It is important that we understand that the stock market is not the economy. Even people who are not investors tend to make this mistake. It’s easier to make that mistake if you’re personally invested. On the surface, however, it’s obvious that economies don’t change as dramatically as the market does. Paper losses can be painful, but they don’t translate directly into the destruction of real assets.
I am pointing out the obvious because I’m so sick of mainstream media’s economic coverage. We know, in fact, that our so-called Fourth Estate has the collective IQ of an underachieving adolescent. We know this because the mainstream media utterly failed to cover the oncoming credit crisis. They did so even as rational analysts were screaming that Fannie Mae and Freddie Mac were headed for a cliff. When the media spin current events, remember how wrong the pinheads were until now.
So let me quote someone who is not a pinhead: economist Thomas Sowell. He wrote a great piece recently criticizing the media’s constant connection of the 1929 stock market crash and the Great Depression.
“Let’s start at Square One, with the stock market crash in October 1929. Was this what led to massive unemployment?” Sowell asks.
He then presents the fact that the unemployment rate was at 5% in November 1929, a month after the stock market crash. “It hit 9% in December – but then began a generally downward trend, subsiding to 6.3% in June 1930.
“That was when the Smoot-Hawley tariffs were passed, against the advice of economists across the country, who warned of dire consequences.
“Five months after the Smoot-Hawley tariffs, the unemployment rate hit double digits for the first time in the 1930s.
“This was more than a year after the stock market crash. Moreover, the unemployment rate rose to even higher levels under both Presidents Herbert Hoover and Franklin D. Roosevelt, both of whom intervened in the economy on an unprecedented scale.”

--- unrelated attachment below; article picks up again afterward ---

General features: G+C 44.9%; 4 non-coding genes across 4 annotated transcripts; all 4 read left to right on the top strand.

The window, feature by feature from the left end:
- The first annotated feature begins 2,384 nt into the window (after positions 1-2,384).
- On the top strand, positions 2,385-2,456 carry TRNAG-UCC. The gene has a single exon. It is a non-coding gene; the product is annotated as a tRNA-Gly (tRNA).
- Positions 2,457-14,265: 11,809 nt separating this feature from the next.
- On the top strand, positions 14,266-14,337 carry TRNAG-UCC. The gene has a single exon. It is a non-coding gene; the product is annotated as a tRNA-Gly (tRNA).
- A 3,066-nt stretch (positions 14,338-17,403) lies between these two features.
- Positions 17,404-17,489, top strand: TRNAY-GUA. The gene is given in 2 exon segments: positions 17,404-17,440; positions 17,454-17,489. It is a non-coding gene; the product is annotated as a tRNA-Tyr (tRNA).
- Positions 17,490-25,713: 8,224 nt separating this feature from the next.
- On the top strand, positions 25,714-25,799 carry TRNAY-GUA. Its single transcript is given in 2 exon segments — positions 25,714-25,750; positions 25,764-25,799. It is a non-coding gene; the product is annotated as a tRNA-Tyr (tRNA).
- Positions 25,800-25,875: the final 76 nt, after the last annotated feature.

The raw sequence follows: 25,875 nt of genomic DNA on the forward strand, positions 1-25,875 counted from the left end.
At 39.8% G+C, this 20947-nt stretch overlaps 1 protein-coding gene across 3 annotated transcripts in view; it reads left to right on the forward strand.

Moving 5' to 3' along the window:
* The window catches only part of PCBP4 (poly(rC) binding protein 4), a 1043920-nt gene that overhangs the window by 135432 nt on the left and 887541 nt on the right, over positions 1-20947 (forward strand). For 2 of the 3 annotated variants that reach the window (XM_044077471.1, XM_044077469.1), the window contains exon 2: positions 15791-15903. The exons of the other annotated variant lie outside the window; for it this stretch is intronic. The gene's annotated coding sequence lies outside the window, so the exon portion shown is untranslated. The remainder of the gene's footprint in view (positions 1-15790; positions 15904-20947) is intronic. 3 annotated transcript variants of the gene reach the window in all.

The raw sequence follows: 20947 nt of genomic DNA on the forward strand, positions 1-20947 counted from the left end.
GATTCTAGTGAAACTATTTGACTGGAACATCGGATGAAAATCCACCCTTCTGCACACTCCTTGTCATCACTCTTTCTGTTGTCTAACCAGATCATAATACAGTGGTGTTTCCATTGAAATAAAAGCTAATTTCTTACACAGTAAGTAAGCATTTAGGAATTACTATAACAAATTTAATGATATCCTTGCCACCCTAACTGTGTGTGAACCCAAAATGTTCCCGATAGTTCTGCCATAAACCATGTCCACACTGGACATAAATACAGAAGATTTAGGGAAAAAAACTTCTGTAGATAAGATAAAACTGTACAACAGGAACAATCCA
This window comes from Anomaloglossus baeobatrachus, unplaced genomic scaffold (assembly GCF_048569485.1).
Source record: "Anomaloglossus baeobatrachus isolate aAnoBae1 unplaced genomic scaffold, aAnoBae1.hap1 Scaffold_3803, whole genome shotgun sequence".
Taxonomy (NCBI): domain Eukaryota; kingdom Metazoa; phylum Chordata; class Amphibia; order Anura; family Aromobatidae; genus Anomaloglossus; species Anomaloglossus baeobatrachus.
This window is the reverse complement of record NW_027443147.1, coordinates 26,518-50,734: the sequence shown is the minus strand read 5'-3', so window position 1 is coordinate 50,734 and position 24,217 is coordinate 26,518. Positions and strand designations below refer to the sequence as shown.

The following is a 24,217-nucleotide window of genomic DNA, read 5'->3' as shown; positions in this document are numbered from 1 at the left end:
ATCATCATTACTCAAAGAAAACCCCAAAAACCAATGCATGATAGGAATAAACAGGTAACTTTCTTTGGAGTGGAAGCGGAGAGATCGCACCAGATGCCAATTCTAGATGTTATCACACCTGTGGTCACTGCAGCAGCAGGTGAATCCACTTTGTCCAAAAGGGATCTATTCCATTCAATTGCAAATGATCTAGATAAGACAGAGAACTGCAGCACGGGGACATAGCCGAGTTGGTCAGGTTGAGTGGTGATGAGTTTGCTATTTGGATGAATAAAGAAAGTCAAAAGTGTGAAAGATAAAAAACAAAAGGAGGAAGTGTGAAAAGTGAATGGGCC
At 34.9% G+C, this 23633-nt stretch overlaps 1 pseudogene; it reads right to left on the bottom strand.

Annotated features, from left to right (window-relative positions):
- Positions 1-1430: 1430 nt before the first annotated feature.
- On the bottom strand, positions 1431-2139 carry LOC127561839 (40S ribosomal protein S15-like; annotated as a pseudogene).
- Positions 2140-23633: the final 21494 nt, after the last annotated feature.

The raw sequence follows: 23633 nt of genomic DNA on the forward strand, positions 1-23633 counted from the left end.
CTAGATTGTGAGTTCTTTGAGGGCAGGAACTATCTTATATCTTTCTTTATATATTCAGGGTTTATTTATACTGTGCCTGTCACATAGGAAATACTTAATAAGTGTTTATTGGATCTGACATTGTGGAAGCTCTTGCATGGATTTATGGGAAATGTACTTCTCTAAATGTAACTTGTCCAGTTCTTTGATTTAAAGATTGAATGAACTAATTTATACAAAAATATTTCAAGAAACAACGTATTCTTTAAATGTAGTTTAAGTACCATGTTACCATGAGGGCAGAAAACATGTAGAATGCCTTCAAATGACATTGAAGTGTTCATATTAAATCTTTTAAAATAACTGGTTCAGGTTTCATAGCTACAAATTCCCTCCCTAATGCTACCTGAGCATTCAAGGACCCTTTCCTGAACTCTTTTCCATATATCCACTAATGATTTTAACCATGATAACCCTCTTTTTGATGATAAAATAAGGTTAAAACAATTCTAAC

So the real question is will the Obama administration duplicate the Hoover and Roosevelt fiasco? Frankly, I don’t think it could if it wanted to. I say this for several reasons.
One is Obama’s choice of economic advisers, a group praised by free-market economists and criticized by those who want a new deal. Moreover, there are significant international factors driving economic growth that simply didn’t exist in the 1930s. Specifically, India, China and the old Soviet satellite countries have been growing at double-digit rates for years.
In many ways, policymakers in these countries are smarter than their American peers. This is because they are playing catch-up for populations that demand real economic improvements. In fact, our portfolio will expand this year to include breakthrough technologies in these unstoppable markets.
In this month’s newsletter, I go into more detail about the Obama administration’s impact on nuclear energy. What I will say here, though, is that “Only Nixon could go to China.” That famous catchphrase has come to refer to the fact that sometimes only opponents of policies have the ability to change them. Bill Clinton, for example, ended entitlement status for welfare.
Therefore, the Obama administration has the power to end the influence of the anti-nuclear energy movement. His science adviser, in fact, has stated that he intends to do just that. More importantly, he has been personally involved in researching next-generation nuclear technologies.
for Markets and Money